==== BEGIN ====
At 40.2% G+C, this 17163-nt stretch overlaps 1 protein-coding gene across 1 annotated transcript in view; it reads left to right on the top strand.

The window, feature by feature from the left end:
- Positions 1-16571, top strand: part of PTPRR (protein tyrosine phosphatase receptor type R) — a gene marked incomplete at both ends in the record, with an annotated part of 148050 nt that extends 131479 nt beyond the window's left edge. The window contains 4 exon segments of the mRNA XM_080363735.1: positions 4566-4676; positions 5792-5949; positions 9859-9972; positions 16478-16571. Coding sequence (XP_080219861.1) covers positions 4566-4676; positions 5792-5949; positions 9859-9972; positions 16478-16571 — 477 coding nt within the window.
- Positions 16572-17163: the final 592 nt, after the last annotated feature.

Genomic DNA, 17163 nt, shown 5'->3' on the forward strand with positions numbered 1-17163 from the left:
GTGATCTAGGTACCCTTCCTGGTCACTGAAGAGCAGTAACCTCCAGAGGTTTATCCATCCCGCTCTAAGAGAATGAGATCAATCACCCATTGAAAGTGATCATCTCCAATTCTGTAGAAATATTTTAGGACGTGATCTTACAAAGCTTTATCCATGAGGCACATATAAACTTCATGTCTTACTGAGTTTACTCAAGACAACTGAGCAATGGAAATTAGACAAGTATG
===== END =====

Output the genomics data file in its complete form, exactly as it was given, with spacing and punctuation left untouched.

At 40.2% G+C, this 17163-nt stretch overlaps 1 protein-coding gene across 1 annotated transcript in view; it reads left to right on the top strand.

The window, feature by feature from the left end:
- Positions 1-16571, top strand: part of PTPRR (protein tyrosine phosphatase receptor type R) — a gene marked incomplete at both ends in the record, with an annotated part of 148050 nt that extends 131479 nt beyond the window's left edge. The window contains 4 exon segments of the mRNA XM_080363735.1: positions 4566-4676; positions 5792-5949; positions 9859-9972; positions 16478-16571. Coding sequence (XP_080219861.1) covers positions 4566-4676; positions 5792-5949; positions 9859-9972; positions 16478-16571 — 477 coding nt within the window.
- Positions 16572-17163: the final 592 nt, after the last annotated feature.

Genomic DNA, 17163 nt, shown 5'->3' on the forward strand with positions numbered 1-17163 from the left:
GTGATCTAGGTACCCTTCCTGGTCACTGAAGAGCAGTAACCTCCAGAGGTTTATCCATCCCGCTCTAAGAGAATGAGATCAATCACCCATTGAAAGTGATCATCTCCAATTCTGTAGAAATATTTTAGGACGTGATCTTACAAAGCTTTATCCATGAGGCACATATAAACTTCATGTCTTACTGAGTTTACTCAAGACAACTGAGCAATGGAAATTAGACAAGTATG